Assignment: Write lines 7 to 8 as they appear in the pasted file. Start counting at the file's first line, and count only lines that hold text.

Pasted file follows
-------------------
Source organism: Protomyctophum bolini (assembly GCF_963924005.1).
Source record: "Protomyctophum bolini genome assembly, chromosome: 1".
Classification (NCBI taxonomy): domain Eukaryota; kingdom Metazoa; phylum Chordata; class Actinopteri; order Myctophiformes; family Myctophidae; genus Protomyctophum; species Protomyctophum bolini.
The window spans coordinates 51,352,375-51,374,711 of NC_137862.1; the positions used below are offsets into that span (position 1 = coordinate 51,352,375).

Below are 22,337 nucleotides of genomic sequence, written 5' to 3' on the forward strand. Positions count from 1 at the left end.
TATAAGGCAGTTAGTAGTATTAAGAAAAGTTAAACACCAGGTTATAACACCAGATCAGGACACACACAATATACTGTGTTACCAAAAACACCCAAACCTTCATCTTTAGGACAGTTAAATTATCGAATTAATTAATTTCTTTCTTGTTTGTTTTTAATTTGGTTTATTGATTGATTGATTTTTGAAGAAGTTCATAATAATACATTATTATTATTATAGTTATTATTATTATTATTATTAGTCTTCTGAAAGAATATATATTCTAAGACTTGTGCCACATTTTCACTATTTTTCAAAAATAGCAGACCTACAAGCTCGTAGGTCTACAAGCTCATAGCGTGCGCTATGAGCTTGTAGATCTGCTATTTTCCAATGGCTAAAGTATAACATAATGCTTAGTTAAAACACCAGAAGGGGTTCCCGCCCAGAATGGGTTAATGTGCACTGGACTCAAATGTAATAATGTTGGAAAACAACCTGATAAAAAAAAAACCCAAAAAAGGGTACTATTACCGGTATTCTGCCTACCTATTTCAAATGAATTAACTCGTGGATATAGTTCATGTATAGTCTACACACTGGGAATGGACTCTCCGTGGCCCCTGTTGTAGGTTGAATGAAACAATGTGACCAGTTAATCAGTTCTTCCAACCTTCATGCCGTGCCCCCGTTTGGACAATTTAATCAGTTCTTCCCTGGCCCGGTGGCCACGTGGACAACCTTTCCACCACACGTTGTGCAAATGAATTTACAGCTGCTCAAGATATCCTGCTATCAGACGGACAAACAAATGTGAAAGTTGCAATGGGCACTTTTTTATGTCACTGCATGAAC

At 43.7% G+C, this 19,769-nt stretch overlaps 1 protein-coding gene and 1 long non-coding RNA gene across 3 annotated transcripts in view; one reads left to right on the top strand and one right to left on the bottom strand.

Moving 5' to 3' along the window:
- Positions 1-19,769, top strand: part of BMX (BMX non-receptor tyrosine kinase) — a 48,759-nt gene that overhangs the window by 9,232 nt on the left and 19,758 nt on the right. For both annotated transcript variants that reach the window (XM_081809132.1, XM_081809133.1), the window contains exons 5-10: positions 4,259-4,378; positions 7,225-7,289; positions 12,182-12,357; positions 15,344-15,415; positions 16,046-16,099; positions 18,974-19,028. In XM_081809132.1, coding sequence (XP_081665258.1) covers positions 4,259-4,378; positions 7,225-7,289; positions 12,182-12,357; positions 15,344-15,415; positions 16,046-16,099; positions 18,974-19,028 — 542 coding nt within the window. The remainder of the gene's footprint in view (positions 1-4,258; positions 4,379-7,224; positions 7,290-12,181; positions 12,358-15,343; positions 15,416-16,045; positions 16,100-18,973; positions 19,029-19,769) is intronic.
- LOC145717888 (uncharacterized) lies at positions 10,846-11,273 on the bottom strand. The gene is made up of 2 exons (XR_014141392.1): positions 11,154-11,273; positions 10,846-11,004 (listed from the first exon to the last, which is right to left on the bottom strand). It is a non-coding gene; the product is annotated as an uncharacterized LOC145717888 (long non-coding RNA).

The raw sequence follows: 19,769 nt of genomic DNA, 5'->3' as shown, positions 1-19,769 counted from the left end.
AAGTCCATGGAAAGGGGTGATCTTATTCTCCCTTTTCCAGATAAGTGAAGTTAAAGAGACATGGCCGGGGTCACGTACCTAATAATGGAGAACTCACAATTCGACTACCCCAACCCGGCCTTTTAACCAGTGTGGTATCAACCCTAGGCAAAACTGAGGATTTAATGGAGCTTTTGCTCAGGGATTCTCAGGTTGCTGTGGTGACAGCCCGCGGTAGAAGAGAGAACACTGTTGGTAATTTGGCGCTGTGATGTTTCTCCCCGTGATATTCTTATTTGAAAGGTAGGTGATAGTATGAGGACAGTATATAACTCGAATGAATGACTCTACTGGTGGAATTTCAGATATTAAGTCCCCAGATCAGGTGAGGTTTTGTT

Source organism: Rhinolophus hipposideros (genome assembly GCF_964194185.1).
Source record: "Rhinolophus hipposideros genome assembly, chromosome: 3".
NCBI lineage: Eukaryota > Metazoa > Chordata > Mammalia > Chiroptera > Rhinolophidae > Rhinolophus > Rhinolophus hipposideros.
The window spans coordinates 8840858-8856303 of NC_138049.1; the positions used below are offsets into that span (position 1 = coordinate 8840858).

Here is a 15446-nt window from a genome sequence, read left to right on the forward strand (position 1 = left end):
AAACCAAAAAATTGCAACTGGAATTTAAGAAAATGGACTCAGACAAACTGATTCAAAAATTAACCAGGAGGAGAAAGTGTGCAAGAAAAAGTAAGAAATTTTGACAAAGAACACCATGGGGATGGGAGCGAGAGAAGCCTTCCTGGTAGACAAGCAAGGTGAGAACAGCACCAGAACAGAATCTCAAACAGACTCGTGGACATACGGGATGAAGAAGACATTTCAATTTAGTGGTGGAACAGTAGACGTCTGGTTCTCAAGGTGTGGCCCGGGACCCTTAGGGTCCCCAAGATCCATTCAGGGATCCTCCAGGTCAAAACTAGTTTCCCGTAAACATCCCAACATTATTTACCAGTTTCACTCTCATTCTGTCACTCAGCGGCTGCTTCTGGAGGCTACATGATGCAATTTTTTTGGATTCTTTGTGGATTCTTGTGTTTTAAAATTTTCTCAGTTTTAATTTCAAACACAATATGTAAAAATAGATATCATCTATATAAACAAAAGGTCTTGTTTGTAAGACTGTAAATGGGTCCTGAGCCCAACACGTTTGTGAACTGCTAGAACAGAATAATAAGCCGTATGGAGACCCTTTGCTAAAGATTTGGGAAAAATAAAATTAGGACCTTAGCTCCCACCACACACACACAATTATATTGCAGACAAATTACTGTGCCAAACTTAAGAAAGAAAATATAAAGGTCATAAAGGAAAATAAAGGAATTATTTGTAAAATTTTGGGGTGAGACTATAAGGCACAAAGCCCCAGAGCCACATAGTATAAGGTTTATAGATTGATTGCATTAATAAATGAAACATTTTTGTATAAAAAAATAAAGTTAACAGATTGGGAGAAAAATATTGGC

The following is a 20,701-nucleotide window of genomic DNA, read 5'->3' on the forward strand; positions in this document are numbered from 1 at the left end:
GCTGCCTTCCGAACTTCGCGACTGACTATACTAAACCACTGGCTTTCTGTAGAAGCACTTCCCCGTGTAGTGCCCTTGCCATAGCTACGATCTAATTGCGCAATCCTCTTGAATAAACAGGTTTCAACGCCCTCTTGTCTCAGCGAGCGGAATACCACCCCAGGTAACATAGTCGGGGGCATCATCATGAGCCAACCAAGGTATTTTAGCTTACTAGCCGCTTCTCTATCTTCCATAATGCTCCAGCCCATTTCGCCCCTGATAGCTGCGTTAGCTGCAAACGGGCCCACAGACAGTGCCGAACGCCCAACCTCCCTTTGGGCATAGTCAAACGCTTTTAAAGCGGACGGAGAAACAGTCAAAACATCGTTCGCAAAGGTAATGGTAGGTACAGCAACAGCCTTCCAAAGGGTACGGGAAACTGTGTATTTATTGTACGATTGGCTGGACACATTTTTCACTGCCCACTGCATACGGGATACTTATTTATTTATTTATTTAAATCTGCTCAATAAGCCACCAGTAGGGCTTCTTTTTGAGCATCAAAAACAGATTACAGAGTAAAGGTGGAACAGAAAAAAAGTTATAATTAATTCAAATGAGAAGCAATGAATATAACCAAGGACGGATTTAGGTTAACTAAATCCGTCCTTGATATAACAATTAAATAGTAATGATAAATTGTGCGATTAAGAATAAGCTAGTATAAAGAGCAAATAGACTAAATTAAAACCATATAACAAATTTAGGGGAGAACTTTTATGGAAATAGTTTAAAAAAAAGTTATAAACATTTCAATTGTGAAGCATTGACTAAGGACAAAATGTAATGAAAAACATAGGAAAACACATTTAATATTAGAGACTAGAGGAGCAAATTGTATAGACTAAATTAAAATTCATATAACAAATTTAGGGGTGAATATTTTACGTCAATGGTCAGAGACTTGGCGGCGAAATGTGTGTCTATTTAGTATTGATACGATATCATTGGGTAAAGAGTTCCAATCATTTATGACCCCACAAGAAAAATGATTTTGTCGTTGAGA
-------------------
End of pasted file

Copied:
At 43.7% G+C, this 19,769-nt stretch overlaps 1 protein-coding gene and 1 long non-coding RNA gene across 3 annotated transcripts in view; one reads left to right on the top strand and one right to left on the bottom strand.

Moving 5' to 3' along the window: